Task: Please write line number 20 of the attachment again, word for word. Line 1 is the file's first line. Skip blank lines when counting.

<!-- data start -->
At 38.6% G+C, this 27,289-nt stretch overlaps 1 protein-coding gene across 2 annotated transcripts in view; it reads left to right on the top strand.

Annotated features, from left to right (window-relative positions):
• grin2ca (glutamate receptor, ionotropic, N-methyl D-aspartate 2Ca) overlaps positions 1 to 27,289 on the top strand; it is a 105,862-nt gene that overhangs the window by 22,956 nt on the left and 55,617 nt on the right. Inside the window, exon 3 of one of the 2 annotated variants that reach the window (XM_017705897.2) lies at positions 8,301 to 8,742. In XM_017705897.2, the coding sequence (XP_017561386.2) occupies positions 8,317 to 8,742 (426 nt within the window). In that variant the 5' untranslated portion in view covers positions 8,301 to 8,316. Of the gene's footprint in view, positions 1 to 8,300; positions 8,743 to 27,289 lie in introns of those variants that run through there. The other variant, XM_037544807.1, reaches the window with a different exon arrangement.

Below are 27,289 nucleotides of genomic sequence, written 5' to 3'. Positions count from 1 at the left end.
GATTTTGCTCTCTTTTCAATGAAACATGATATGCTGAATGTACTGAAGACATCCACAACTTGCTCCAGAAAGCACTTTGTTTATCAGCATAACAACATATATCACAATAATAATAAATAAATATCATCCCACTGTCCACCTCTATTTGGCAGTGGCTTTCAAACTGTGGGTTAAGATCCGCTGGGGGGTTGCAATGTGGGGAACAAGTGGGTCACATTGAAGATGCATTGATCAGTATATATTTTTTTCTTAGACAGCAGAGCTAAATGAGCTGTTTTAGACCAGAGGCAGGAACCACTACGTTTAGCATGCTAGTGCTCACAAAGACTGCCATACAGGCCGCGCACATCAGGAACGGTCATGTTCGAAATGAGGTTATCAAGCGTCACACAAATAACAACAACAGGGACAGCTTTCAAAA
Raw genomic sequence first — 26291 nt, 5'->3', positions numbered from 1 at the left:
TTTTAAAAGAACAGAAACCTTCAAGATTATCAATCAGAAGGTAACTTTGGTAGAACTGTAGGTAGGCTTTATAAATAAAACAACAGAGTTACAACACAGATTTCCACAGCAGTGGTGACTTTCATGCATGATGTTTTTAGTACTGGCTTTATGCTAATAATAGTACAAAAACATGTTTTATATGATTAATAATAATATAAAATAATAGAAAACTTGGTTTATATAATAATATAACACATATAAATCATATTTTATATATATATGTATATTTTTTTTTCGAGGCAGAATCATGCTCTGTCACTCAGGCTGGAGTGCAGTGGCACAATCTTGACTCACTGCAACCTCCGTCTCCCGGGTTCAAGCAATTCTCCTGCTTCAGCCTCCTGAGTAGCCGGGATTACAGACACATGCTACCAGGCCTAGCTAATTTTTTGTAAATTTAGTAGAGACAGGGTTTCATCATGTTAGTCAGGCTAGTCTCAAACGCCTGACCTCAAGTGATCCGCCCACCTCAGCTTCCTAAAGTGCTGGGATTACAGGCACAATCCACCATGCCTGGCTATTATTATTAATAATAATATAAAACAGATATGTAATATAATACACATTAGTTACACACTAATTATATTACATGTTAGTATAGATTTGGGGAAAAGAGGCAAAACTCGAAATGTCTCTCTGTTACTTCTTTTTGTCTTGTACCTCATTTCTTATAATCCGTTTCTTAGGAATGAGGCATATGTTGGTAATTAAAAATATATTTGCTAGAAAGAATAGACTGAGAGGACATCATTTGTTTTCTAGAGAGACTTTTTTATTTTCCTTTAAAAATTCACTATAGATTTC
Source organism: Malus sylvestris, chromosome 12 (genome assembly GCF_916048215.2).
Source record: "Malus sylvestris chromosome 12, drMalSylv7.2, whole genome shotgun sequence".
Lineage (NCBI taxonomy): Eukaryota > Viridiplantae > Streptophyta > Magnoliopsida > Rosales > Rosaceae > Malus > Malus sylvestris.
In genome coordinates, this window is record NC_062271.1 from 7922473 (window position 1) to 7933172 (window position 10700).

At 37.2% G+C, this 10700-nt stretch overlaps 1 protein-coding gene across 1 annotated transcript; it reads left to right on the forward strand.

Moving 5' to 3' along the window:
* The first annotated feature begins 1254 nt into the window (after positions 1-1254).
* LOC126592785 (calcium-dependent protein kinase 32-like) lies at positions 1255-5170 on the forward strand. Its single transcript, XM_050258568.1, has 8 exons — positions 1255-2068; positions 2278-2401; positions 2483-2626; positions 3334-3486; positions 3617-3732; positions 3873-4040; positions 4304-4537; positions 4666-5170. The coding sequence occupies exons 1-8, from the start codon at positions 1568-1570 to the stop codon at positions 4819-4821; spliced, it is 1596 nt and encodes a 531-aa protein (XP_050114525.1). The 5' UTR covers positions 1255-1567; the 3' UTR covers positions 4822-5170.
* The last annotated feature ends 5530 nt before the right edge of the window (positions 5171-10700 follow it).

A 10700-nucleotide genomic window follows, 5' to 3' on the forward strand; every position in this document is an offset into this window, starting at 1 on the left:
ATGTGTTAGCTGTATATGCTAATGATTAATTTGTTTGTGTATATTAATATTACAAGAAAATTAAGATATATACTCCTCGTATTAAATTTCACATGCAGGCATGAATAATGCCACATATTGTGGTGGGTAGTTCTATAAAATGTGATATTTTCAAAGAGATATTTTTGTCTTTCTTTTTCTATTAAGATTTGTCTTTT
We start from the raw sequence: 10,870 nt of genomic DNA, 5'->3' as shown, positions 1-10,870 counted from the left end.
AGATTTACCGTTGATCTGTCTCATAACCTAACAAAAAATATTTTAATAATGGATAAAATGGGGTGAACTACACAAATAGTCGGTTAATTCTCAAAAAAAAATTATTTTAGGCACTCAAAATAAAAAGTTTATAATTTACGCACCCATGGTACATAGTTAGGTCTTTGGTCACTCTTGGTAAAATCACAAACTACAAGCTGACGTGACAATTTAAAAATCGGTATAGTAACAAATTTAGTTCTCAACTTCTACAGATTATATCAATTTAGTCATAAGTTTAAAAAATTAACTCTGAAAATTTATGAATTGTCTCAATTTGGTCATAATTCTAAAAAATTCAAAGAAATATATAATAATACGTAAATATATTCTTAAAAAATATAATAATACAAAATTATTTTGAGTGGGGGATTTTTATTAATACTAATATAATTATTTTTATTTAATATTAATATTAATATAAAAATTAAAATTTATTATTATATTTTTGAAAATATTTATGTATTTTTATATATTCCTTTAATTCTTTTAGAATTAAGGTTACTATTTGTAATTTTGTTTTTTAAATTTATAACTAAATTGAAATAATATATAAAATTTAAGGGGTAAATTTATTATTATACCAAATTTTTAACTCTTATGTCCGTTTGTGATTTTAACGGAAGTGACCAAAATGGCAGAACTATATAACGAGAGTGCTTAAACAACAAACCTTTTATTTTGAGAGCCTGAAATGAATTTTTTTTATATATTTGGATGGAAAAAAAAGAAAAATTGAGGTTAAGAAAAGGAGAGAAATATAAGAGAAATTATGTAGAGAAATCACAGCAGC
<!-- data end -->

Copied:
AGATTTACCGTTGATCTGTCTCATAACCTAACAAAAAATATTTTAATAATGGATAAAATGGGGTGAACTACACAAATAGTCGGTTAATTCTCAAAAAAAAATTATTTTAGGCACTCAAAATAAAAAGTTTATAATTTACGCACCCATGGTACATAGTTAGGTCTTTGGTCACTCTTGGTAAAATCACAAACTACAAGCTGACGTGACAATTTAAAAATCGGTATAGTAACAAATTTAGTTCTCAACTTCTACAGATTATATCAATTTAGTCATAAGTTTAAAAAATTAACTCTGAAAATTTATGAATTGTCTCAATTTGGTCATAATTCTAAAAAATTCAAAGAAATATATAATAATACGTAAATATATTCTTAAAAAATATAATAATACAAAATTATTTTGAGTGGGGGATTTTTATTAATACTAATATAATTATTTTTATTTAATATTAATATTAATATAAAAATTAAAATTTATTATTATATTTTTGAAAATATTTATGTATTTTTATATATTCCTTTAATTCTTTTAGAATTAAGGTTACTATTTGTAATTTTGTTTTTTAAATTTATAACTAAATTGAAATAATATATAAAATTTAAGGGGTAAATTTATTATTATACCAAATTTTTAACTCTTATGTCCGTTTGTGATTTTAACGGAAGTGACCAAAATGGCAGAACTATATAACGAGAGTGCTTAAACAACAAACCTTTTATTTTGAGAGCCTGAAATGAATTTTTTTTATATATTTGGATGGAAAAAAAAGAAAAATTGAGGTTAAGAAAAGGAGAGAAATATAAGAGAAATTATGTAGAGAAATCACAGCAGC